05news digest 3 28Fayetteville’s Cross Creek Park, sometimes called Lafayette Park, off Green Street downtown, was heavily damaged during Hurricane Matthew in October 2016. For 1 1/2 years, the ruins of what was a beautiful walkway from Green Street across Cross Creek to the Marquis de Lafayette statue have gone unattended by the city. Parks and Recreation director Michael Gibson said Federal Emergency Management Agency has confirmed that the damage qualified for $250,000 in federal reimbursement.

Workers recently removed the bridge. Fencing was also removed, exposing park visitors to an unprotected, steep, 20-foot creek bank. “Parks and Recreation staff will be putting up a barrier at this location,” said city spokesman Nathan Walls.

Firefighters to administer Naloxone

Until recently, Fayetteville Fire Chief Ben Major opposed equipping fire engines with naloxone, commonly sold under the brand name Narcan. It is a nasal-mist medication used to block the effects of opioids, especially in overdose. Brian Pearce, Cape Fear Valley Medical Center emergency medical service director, agreed that firefighter safety was a primary consideration. Pearce administers regulations of the county medical director and said the final decision was the fire chief’s.

All city firefighters are trained EMTs.

“The Fayetteville Fire/Emergency Management Department wants to help to mitigate and reduce opioid overdoses in our community,” Major said. “Our first responders assist with a wide range of emergency response, and we are happy to use naloxone as another tool to help save lives.” He added that supplies and equipment were evaluated in December and were purchased earlier this year, saying, “Departmentwide training began this month.”

The Fayetteville Police Department was among the first law enforcement agencies in the state to issue naloxone to patrol officers. The department says nearly 200 lives have been saved since then.

The VA names new Fayetteville director

The Department of Veterans Affairs has named retired Army Col. James Laterza the new director of the Fayetteville VA Medical Center. He succeeds Elizabeth Goolsby, who retired last year. Laterza will oversee delivery of health care services to nearly 74,000 veterans in a 19-county area of southeastern North Carolina. The medical center specializes in general medicine, surgery and mental health. It also operates 10 community clinics and the new quarter-billion-dollar health care center on Raeford Road.

Laterza’s most recent appointment before retiring from the U.S. Army was commander of Landstuhl Regional Medical Center in Germany.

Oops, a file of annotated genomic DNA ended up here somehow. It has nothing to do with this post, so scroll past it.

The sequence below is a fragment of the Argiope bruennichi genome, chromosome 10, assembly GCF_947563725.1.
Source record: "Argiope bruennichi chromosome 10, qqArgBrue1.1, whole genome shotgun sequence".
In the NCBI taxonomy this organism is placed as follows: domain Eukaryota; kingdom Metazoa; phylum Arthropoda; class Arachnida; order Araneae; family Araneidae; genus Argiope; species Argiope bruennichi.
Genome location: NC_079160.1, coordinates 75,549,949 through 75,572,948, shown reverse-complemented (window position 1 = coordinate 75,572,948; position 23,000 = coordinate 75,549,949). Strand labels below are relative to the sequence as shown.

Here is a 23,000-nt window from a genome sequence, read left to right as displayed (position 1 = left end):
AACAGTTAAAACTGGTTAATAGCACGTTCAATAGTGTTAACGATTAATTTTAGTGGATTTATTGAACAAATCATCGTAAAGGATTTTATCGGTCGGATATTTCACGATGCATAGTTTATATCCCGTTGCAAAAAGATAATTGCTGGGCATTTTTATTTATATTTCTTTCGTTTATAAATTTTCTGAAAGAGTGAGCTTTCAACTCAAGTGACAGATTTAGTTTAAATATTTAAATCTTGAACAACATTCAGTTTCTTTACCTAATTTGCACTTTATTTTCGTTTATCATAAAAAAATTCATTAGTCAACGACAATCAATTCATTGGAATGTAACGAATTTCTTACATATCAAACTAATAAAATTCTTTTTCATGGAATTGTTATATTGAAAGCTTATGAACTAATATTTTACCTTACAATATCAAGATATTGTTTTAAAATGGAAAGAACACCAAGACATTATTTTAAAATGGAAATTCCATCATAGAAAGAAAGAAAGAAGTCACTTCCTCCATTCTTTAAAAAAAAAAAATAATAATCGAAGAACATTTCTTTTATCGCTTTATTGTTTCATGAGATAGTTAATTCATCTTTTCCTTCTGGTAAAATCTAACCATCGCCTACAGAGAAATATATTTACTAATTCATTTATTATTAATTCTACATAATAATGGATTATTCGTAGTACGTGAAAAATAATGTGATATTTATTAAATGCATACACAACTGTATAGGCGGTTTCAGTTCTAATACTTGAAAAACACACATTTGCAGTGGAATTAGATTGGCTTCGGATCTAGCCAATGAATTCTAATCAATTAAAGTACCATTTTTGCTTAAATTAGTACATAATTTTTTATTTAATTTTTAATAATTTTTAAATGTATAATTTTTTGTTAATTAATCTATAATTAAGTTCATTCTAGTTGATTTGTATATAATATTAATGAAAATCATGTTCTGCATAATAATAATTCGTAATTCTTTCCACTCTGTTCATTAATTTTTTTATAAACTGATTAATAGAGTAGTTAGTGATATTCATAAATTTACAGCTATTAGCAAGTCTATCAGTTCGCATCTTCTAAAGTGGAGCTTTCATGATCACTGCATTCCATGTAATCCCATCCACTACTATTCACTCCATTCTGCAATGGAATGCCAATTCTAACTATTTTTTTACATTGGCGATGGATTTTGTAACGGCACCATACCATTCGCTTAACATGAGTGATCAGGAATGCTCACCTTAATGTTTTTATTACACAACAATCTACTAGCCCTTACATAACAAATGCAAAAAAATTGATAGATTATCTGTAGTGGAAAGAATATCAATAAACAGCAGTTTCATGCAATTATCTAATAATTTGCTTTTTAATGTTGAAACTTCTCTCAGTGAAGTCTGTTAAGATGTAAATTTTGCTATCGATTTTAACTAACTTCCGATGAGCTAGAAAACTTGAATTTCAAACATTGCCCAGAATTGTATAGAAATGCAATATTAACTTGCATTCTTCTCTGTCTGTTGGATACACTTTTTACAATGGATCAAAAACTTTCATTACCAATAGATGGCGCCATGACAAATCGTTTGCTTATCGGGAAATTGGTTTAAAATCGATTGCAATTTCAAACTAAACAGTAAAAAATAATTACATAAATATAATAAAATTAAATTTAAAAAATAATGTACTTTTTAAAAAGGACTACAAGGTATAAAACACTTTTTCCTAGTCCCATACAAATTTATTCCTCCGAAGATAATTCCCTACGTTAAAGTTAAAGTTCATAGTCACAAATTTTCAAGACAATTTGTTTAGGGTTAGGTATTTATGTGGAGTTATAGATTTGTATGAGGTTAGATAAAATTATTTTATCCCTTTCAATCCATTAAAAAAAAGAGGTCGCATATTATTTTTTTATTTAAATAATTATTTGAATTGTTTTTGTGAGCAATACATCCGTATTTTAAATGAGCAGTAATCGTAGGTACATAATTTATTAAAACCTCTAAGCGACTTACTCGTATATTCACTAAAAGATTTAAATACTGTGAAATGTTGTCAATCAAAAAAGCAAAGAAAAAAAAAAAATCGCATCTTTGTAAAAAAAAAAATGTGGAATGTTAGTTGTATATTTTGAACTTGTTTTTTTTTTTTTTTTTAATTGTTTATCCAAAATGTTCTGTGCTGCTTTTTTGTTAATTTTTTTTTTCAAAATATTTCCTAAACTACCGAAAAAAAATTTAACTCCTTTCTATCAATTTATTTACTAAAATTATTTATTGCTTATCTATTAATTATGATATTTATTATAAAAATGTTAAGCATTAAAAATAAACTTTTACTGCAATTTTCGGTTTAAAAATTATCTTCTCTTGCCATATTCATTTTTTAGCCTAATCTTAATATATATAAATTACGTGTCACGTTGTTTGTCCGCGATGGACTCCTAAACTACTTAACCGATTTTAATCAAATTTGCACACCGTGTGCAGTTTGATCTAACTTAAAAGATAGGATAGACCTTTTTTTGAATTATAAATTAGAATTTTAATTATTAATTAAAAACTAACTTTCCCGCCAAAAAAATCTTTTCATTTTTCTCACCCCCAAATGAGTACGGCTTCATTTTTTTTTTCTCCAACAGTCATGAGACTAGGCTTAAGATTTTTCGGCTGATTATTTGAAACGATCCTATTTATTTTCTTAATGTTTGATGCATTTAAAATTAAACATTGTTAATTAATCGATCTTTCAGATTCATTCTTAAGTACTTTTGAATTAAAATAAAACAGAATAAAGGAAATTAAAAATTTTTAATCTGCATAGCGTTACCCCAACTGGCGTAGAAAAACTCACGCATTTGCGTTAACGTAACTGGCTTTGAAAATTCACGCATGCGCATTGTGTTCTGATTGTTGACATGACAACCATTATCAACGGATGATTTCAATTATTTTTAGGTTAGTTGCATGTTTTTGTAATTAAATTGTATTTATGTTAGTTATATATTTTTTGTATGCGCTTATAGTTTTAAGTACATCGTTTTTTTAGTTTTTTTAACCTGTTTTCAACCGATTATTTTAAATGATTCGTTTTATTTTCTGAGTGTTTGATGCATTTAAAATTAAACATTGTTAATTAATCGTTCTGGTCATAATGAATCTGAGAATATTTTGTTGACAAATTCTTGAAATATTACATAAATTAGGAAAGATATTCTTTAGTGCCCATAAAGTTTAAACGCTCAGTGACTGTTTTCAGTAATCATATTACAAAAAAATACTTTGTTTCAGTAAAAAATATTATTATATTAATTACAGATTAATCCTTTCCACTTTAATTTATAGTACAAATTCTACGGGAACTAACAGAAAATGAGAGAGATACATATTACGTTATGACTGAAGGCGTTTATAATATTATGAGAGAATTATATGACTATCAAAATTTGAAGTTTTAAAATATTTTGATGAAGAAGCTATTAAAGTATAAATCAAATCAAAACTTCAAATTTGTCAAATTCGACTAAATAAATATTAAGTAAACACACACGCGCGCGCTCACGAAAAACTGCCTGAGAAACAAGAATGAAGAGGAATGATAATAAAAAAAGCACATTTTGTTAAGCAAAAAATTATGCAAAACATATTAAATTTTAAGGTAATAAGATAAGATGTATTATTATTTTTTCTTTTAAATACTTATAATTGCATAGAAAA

“He has more than two decades of health care experience with The United States Army, and his passion to serve our veterans is unmatched,” said DeAnne Seekins, Mid-Atlantic Health Care network director.

Updating the Homeless Initiative Program

Cumberland County Community Development and City of Fayetteville Economic and Community Development departments are seeking proposals for sponsorship of services for the Fayetteville/ Cumberland County Homeless Initiative Program.

The program provides support that addresses gaps in housing and supportive services for homeless people and those at risk of becoming homeless.

City and county community development departments hope to contract with an applicant that demonstrates the capacity and performance record to provide supportive services to homeless families. The maximum local funding amount available for services is $200,000. It would target homeless families lacking stable housing. The deadline to receive proposals is 4 p.m., Friday, April 6.

Lafayette Society adoption

The Lafayette Society of Fayetteville has adopted the Noncommissioned Officer Academy of the JFK Special Warfare Center & School at Fort Bragg. The society developed a medallion (Medaille de Lafayette) to honor the city’s namesake. It is awarded to the NCO Academy noncommissioned officer selected by his peers as embodying the best example of “patriotism, generosity and leadership.”

SFC Jacob Foxen received the medallion during the graduation ceremony this month for 22 students in the most recent class.

The Lafayette Society was founded by the late Martha Duell in 1981 with the goal of raising funds for a statue of the Revolutionary War figure to be erected in Cross Creek Park. The statue was dedicated in 1983 as part of Fayetteville’s bicentennial celebration.

Local water treatment issues

Fayetteville’s Public Works Commission says its system “did not meet the treatment technique requirements at our water treatment plant on January 6, 2018.”

Low water pressure resulted from numerous water main breaks during the coldest eight-day period this past winter. Local temperatures were well below freezing during the week. A boil water advisory was in effect during the period. Tests taken at the time did not indicate the presence of bacteria in the water. N.C. state law required that PWC advise the public of the information.

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